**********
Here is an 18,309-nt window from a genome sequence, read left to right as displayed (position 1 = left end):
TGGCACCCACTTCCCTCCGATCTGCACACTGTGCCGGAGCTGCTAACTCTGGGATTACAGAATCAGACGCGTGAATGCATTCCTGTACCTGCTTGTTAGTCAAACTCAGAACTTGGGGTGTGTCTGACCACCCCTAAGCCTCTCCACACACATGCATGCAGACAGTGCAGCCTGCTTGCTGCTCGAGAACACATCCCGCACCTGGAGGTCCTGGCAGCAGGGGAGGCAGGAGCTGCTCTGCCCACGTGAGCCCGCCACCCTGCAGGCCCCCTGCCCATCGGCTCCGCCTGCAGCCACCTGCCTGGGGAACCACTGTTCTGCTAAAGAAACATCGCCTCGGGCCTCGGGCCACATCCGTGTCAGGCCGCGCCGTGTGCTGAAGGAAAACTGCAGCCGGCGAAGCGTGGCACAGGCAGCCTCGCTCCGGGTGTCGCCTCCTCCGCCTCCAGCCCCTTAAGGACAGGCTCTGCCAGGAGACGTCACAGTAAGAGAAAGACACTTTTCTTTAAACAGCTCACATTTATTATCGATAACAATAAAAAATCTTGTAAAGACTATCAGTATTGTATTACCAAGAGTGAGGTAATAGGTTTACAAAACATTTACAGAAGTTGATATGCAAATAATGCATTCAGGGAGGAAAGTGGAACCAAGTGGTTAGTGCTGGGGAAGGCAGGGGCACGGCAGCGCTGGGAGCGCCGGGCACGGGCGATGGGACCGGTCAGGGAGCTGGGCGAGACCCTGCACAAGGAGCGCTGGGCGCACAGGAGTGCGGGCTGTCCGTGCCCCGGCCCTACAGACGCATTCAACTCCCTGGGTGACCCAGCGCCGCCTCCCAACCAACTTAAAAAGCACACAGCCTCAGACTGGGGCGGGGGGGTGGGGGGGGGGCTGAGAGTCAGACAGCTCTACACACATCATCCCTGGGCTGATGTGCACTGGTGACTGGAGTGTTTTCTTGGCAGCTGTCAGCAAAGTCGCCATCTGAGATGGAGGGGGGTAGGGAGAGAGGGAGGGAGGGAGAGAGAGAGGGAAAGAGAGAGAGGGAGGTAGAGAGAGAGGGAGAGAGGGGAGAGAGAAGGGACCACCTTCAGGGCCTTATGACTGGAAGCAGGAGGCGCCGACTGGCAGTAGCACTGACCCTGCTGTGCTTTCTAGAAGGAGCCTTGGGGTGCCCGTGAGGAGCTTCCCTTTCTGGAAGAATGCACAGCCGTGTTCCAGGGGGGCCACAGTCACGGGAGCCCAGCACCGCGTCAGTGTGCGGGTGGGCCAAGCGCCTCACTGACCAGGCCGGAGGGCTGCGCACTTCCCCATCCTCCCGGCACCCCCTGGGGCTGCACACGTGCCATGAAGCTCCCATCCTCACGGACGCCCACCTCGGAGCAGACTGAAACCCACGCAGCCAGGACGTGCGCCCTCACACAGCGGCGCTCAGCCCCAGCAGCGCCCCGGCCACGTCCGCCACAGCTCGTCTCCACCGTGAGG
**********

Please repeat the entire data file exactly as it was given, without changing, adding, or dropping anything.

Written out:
Here is an 18,309-nt window from a genome sequence, read left to right as displayed (position 1 = left end):
TGGCACCCACTTCCCTCCGATCTGCACACTGTGCCGGAGCTGCTAACTCTGGGATTACAGAATCAGACGCGTGAATGCATTCCTGTACCTGCTTGTTAGTCAAACTCAGAACTTGGGGTGTGTCTGACCACCCCTAAGCCTCTCCACACACATGCATGCAGACAGTGCAGCCTGCTTGCTGCTCGAGAACACATCCCGCACCTGGAGGTCCTGGCAGCAGGGGAGGCAGGAGCTGCTCTGCCCACGTGAGCCCGCCACCCTGCAGGCCCCCTGCCCATCGGCTCCGCCTGCAGCCACCTGCCTGGGGAACCACTGTTCTGCTAAAGAAACATCGCCTCGGGCCTCGGGCCACATCCGTGTCAGGCCGCGCCGTGTGCTGAAGGAAAACTGCAGCCGGCGAAGCGTGGCACAGGCAGCCTCGCTCCGGGTGTCGCCTCCTCCGCCTCCAGCCCCTTAAGGACAGGCTCTGCCAGGAGACGTCACAGTAAGAGAAAGACACTTTTCTTTAAACAGCTCACATTTATTATCGATAACAATAAAAAATCTTGTAAAGACTATCAGTATTGTATTACCAAGAGTGAGGTAATAGGTTTACAAAACATTTACAGAAGTTGATATGCAAATAATGCATTCAGGGAGGAAAGTGGAACCAAGTGGTTAGTGCTGGGGAAGGCAGGGGCACGGCAGCGCTGGGAGCGCCGGGCACGGGCGATGGGACCGGTCAGGGAGCTGGGCGAGACCCTGCACAAGGAGCGCTGGGCGCACAGGAGTGCGGGCTGTCCGTGCCCCGGCCCTACAGACGCATTCAACTCCCTGGGTGACCCAGCGCCGCCTCCCAACCAACTTAAAAAGCACACAGCCTCAGACTGGGGCGGGGGGGTGGGGGGGGGGCTGAGAGTCAGACAGCTCTACACACATCATCCCTGGGCTGATGTGCACTGGTGACTGGAGTGTTTTCTTGGCAGCTGTCAGCAAAGTCGCCATCTGAGATGGAGGGGGGTAGGGAGAGAGGGAGGGAGGGAGAGAGAGAGGGAAAGAGAGAGAGGGAGGTAGAGAGAGAGGGAGAGAGGGGAGAGAGAAGGGACCACCTTCAGGGCCTTATGACTGGAAGCAGGAGGCGCCGACTGGCAGTAGCACTGACCCTGCTGTGCTTTCTAGAAGGAGCCTTGGGGTGCCCGTGAGGAGCTTCCCTTTCTGGAAGAATGCACAGCCGTGTTCCAGGGGGGCCACAGTCACGGGAGCCCAGCACCGCGTCAGTGTGCGGGTGGGCCAAGCGCCTCACTGACCAGGCCGGAGGGCTGCGCACTTCCCCATCCTCCCGGCACCCCCTGGGGCTGCACACGTGCCATGAAGCTCCCATCCTCACGGACGCCCACCTCGGAGCAGACTGAAACCCACGCAGCCAGGACGTGCGCCCTCACACAGCGGCGCTCAGCCCCAGCAGCGCCCCGGCCACGTCCGCCACAGCTCGTCTCCACCGTGAGG